March 12, 2020  SOS Newsletter
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Towns across the State of New York from the tip of Long Island to the shores of Lake Erie have a lot to lose with Gov. Cuomo's last-minute budget amendments - large scale renewable projects will be rapidly approved without regard for local zoning and with very little opportunity for municipal or public input or review.

Gov. Cuomo gave large scale renewable energy corporations everything on their wish list (see below) - at the expense of local voices, local zoning, town comprehensive plans and the local environment.

Contact the governor, your State Senator and Assembly Member TODAY and tell them to remove the governor's budget amendment (The Accelerated Renewable Energy Growth and Community Benefit Act) from the budget!

Gov. Cuomo: 518-474-8390

Find and contact your NYS Senator:…/…/start/find-my-senator

Find and contact your NYS Assembly Member:

Thank you!


Top Ten Industrial Renewables Corporation Wish List Result:
Governor Cuomo gives them everything
at the expense of New York rural communities

Developer Wish #1: Scrap and replace the existing process for approving large scale renewable projects in a “behind closed doors” manner with no legislative hearing, no public comment, no scrutiny.

Governor Cuomo agreed: A sweeping change in how renewable projects 10 MW and larger are sited is attached to the budget after all budget hearings were completed. Lawmakers cannot politically vote against the budget and so will likely pass the amendments. The result will be legislation that will negatively impact hundreds of towns, without public scrutiny.

Developer Wish #2: Instead of projects 25 MW or greater, apply this expedited process to projects 10 MW or greater. Enable developers who began their projects under the existing system to move to the new expedited process. Developers who lobbied for this new siting process want the ability to move their existing project proposals to this new system.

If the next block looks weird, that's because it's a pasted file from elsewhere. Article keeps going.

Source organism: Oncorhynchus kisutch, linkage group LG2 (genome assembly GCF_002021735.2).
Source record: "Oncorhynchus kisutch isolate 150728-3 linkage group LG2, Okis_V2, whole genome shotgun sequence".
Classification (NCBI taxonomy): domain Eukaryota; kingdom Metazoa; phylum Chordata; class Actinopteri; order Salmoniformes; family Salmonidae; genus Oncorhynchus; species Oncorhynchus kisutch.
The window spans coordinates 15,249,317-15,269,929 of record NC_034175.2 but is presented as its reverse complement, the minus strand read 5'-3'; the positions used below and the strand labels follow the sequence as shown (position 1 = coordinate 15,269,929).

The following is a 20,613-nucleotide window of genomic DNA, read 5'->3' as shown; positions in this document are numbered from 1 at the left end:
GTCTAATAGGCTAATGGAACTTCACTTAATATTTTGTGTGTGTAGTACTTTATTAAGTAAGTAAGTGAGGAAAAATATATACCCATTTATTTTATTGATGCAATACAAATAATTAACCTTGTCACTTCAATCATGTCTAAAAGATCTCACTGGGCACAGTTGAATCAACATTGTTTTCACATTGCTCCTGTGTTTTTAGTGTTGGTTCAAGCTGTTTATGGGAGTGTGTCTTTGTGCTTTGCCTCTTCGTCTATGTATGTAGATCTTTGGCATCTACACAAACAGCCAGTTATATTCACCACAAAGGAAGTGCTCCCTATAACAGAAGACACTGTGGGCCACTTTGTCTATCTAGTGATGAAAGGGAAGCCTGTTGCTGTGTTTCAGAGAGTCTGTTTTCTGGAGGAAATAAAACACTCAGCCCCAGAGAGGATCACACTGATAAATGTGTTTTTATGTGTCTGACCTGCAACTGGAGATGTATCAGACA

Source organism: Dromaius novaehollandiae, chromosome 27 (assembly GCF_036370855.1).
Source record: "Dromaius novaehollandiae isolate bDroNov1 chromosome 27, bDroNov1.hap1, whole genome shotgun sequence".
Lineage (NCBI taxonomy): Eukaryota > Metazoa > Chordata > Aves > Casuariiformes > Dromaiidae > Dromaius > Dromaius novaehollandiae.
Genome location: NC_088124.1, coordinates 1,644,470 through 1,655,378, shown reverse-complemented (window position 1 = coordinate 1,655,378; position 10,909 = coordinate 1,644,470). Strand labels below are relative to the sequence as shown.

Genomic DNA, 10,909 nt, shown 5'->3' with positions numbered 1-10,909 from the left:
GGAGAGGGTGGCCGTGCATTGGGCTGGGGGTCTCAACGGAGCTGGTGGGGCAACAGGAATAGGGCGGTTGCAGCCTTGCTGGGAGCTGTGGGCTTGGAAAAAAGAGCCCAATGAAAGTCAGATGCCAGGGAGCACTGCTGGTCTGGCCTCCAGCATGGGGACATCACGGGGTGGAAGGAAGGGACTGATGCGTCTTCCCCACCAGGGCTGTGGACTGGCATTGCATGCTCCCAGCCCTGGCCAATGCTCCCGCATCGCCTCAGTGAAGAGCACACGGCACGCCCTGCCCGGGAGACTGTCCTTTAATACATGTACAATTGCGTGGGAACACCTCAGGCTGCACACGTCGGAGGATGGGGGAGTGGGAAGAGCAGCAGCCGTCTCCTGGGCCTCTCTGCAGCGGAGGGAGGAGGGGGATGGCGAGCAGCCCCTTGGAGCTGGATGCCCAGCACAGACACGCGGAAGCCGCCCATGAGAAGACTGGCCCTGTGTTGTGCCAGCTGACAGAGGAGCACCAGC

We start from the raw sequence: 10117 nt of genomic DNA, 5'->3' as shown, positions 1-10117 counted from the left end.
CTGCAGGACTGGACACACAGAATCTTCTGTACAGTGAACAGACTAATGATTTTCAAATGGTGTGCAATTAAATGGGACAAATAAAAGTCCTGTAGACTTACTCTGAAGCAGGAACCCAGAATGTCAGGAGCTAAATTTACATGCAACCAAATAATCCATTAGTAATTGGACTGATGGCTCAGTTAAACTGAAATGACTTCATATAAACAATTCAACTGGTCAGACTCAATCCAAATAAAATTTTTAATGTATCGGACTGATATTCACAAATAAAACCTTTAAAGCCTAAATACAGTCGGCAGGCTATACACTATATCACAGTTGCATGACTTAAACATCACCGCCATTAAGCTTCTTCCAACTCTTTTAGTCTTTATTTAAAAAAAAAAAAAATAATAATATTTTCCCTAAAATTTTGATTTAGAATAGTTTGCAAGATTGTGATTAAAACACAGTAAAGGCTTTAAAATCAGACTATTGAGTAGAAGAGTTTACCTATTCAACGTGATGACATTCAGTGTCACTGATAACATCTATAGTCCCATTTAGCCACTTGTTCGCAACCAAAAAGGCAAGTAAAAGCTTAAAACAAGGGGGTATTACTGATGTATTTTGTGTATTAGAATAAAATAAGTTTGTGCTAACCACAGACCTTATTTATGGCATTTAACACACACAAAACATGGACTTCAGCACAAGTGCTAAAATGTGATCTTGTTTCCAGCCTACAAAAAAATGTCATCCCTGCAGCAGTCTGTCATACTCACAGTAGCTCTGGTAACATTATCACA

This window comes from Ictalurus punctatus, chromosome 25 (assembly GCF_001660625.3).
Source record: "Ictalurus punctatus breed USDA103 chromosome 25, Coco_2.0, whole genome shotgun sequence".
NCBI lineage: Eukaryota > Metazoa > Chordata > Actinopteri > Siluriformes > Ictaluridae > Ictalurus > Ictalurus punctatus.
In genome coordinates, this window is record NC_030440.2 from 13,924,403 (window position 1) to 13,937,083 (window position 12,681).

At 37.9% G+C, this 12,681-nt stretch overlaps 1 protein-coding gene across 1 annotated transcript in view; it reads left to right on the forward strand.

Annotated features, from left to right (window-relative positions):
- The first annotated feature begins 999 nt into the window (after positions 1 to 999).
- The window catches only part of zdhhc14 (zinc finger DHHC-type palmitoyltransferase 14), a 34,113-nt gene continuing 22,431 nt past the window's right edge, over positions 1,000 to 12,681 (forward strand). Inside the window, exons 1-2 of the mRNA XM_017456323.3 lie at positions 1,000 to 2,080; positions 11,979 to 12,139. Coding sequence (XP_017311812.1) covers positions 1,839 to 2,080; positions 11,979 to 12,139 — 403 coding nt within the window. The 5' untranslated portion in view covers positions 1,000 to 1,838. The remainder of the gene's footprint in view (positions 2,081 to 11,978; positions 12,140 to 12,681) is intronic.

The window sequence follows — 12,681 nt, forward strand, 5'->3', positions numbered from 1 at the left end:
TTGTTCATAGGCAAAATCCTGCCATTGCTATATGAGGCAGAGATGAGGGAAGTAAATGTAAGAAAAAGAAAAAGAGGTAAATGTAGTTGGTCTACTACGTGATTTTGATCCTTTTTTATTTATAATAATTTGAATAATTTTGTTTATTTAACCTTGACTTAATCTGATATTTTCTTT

The governor has given developers the right to move projects that are currently in the existing Article 10 system into the new expedited process without regard to what stage of the process they are in. They will be given credit for the work they have done in the Article 10 process and so their project application will be expedited. And the new expedited siting process will apply to all projects 10 MW or greater, so developers do not need to negotiate with towns regarding these projects.

Developer Wish #3: No public or town board input during early stage of project development. Developers do not want to provide early access to information or receive input from town boards and local groups because the more people know about these projects the more they oppose them.

The governor agreed to remove the public involvement process, and the pre-application document that enabled localities and local groups to give input early on as to how a project should be developed and address possible local concerns.

Developer Wish #4: Strict and immovable timelines to site projects in a year with no review process. The existing 3.5 year rate of approval is too long for developers. Note: the timing under Article 10 is almost exclusively driven by when the developer provides each stage of documentation.

The governor agreed to two hard stop deadlines with no process for extension. First, after a developer submits an application the Office of Renewable Energy Siting (ORES) must respond within 60 days as to whether or not the application is complete, or it is to be accepted as complete. Second, once the application is complete the ORES office must decide permitting conditions within a year, or the draft proposal is automatically approved. Note: this new ORES office could take much less than a year to decide.

Developer Wish #5: Implement uniform siting standards and conditions and, if local circumstances do not fit the standards, they must be addressed so as not to slow or stop projects. The existing Article 10 siting process leaves open the door for changing standards as new evidence is provided by multiple parties in new cases. Developers do not want multiple-party evidence-based siting.

The governor agreed to allow the ORES office to establish uniform standards and conditions in consultation with state agencies and authorities and without local input or multiple party experts. There is no provision as to how to integrate changing science or technology of industrial wind turbine model in these standards and no review.

Impacts outside the standards will not slow or stop projects but will be “mitigated”, including financial payments.